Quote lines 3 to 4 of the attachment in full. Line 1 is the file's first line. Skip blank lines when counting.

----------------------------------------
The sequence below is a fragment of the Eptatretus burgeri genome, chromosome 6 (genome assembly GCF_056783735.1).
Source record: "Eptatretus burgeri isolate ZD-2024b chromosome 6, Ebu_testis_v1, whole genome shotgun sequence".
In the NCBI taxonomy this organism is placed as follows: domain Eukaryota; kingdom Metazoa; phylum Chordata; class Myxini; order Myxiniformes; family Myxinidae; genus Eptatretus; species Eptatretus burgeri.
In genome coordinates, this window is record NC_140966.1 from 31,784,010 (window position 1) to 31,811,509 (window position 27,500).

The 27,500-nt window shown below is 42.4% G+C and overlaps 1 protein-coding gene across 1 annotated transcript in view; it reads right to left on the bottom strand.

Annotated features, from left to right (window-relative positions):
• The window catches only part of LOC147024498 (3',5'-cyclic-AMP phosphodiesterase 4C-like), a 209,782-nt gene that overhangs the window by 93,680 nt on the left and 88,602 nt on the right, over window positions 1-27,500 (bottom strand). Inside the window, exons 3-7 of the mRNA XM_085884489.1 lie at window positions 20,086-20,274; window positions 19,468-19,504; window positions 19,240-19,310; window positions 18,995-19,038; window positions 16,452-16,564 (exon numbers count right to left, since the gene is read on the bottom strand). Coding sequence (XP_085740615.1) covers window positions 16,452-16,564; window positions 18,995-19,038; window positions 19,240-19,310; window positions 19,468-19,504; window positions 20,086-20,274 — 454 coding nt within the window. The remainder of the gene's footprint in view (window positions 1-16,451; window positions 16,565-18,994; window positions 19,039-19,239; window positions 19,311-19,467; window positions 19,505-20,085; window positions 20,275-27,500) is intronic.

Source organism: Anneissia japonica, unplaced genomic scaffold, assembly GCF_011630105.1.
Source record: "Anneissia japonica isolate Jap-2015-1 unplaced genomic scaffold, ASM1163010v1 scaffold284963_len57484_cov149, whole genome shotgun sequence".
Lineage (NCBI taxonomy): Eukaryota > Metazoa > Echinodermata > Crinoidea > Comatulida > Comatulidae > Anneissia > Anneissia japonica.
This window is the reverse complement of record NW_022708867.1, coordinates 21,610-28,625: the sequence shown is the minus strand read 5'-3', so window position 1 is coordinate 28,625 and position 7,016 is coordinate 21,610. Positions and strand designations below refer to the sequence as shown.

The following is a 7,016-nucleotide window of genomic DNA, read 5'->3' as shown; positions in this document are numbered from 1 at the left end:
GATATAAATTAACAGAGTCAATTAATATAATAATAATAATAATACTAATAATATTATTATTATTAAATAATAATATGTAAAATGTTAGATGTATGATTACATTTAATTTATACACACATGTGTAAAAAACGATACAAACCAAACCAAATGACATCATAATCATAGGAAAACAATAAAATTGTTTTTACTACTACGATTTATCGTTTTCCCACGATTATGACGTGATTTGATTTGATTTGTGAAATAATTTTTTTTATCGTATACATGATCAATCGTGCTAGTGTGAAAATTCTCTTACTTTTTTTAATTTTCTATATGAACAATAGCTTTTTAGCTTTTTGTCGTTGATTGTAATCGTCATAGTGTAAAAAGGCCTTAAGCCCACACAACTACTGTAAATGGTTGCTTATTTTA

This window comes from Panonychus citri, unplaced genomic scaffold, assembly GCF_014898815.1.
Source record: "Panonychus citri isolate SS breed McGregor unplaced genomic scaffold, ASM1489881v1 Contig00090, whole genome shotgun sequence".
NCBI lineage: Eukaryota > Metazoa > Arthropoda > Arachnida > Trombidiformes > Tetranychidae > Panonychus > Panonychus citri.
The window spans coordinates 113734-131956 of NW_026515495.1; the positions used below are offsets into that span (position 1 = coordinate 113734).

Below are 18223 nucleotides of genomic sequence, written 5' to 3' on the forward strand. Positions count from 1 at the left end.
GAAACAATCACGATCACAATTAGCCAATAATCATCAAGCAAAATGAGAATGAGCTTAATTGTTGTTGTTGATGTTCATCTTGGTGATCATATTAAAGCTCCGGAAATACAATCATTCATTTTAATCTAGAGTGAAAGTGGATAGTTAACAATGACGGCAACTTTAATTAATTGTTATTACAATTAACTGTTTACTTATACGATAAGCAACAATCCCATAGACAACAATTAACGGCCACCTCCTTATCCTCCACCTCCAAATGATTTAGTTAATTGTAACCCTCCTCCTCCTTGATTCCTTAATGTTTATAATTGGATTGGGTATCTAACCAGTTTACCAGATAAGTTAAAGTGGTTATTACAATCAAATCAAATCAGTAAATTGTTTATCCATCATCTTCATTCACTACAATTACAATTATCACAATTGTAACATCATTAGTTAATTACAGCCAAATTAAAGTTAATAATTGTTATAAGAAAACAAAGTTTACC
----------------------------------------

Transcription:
In the NCBI taxonomy this organism is placed as follows: domain Eukaryota; kingdom Metazoa; phylum Chordata; class Myxini; order Myxiniformes; family Myxinidae; genus Eptatretus; species Eptatretus burgeri.
In genome coordinates, this window is record NC_140966.1 from 31,784,010 (window position 1) to 31,811,509 (window position 27,500).